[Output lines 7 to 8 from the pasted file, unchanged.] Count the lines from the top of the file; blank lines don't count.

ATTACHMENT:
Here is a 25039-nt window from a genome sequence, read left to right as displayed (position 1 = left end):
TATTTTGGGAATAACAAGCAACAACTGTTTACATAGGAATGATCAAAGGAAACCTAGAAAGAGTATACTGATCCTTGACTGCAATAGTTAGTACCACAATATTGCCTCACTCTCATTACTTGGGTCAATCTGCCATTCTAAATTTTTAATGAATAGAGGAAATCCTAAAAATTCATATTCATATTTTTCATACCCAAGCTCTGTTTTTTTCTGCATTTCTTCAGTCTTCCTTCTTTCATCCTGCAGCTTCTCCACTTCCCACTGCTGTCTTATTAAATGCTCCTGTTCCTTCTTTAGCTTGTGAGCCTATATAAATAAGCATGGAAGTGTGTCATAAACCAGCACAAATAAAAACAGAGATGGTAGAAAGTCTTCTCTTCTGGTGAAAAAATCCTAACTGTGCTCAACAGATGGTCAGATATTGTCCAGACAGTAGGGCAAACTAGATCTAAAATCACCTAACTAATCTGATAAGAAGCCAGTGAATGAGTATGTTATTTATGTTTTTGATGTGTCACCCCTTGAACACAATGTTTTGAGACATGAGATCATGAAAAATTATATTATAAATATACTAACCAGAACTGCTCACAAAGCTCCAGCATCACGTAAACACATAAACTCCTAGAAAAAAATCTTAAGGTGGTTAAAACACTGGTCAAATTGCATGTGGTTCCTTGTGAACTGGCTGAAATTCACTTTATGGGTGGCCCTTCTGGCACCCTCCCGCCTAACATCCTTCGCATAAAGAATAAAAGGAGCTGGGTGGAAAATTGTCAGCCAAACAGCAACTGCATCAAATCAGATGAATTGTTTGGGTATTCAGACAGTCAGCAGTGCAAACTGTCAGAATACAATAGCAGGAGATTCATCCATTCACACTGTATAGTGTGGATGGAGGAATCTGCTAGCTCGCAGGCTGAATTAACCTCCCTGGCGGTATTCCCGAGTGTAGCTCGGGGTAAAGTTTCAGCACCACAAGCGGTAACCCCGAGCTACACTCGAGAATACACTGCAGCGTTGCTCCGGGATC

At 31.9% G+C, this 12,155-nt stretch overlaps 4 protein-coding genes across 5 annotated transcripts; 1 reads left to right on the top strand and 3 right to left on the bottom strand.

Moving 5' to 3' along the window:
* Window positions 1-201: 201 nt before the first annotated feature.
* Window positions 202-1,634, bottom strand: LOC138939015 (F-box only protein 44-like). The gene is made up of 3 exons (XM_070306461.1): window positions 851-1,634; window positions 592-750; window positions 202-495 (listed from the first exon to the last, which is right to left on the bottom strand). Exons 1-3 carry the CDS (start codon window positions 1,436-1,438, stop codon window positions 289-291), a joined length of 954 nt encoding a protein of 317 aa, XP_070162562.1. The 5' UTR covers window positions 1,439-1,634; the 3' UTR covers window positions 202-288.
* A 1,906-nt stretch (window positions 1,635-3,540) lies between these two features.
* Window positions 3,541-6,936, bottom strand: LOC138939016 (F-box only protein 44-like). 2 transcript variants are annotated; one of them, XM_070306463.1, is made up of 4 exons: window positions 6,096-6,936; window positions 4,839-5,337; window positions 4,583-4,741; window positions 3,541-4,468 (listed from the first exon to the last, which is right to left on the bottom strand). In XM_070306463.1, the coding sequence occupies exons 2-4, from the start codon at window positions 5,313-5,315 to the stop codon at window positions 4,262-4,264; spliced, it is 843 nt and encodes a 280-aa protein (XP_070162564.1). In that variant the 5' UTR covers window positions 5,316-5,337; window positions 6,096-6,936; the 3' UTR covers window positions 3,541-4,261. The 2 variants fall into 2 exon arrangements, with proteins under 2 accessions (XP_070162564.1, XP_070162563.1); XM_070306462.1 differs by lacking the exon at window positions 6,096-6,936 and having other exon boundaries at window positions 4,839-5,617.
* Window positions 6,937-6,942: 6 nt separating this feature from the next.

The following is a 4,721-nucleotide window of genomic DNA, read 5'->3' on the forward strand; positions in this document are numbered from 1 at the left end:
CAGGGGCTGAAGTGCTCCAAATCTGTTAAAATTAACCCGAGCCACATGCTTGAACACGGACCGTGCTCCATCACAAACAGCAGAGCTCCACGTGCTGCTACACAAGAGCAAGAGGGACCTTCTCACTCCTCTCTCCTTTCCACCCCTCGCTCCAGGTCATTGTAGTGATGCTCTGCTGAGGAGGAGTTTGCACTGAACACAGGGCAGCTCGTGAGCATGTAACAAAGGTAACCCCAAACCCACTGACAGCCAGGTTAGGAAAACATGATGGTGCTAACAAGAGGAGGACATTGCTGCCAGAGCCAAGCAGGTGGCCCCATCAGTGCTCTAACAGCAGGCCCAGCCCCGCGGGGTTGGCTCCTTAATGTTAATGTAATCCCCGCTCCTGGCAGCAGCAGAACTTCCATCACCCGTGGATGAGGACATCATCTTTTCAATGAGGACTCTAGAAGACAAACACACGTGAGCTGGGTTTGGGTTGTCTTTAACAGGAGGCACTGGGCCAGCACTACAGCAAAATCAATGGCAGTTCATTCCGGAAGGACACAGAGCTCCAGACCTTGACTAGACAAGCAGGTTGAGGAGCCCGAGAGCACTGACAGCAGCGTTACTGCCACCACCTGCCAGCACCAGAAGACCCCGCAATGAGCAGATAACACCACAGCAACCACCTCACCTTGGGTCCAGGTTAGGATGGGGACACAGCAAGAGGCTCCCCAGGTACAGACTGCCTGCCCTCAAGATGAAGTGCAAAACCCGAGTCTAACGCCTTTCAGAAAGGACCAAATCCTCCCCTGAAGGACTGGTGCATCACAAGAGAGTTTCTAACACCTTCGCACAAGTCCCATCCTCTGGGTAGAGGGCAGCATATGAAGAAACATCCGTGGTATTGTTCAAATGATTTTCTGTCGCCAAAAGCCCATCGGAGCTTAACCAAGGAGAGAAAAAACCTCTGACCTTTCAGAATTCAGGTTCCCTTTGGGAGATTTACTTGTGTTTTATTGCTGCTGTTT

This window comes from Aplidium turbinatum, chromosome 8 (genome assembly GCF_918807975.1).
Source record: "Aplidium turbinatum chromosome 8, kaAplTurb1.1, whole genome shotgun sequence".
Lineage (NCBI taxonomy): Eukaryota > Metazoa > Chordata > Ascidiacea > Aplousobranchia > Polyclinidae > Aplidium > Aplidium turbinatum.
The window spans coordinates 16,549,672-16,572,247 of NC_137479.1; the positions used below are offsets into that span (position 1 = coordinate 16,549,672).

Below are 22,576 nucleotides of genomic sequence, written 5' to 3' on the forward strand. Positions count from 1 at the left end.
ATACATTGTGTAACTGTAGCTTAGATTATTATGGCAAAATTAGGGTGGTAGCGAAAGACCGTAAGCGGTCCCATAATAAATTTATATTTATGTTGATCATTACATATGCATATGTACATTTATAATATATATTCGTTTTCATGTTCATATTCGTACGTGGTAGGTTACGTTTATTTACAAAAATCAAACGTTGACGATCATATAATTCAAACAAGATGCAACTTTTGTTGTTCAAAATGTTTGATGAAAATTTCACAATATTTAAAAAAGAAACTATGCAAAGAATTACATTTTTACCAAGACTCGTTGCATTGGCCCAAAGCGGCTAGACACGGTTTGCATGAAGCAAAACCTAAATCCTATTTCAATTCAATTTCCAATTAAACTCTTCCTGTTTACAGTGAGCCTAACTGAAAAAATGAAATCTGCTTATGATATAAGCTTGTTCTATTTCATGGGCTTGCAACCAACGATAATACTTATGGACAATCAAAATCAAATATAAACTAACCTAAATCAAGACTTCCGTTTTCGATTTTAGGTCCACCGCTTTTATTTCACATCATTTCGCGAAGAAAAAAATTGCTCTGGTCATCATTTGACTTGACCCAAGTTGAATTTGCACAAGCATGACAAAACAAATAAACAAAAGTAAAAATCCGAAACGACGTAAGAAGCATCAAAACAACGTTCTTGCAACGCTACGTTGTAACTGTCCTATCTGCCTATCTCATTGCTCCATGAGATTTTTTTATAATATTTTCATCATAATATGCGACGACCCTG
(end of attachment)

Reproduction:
* A 1,906-nt stretch (window positions 1,635-3,540) lies between these two features.
* Window positions 3,541-6,936, bottom strand: LOC138939016 (F-box only protein 44-like). 2 transcript variants are annotated; one of them, XM_070306463.1, is made up of 4 exons: window positions 6,096-6,936; window positions 4,839-5,337; window positions 4,583-4,741; window positions 3,541-4,468 (listed from the first exon to the last, which is right to left on the bottom strand). In XM_070306463.1, the coding sequence occupies exons 2-4, from the start codon at window positions 5,313-5,315 to the stop codon at window positions 4,262-4,264; spliced, it is 843 nt and encodes a 280-aa protein (XP_070162564.1). In that variant the 5' UTR covers window positions 5,316-5,337; window positions 6,096-6,936; the 3' UTR covers window positions 3,541-4,261. The 2 variants fall into 2 exon arrangements, with proteins under 2 accessions (XP_070162564.1, XP_070162563.1); XM_070306462.1 differs by lacking the exon at window positions 6,096-6,936 and having other exon boundaries at window positions 4,839-5,617.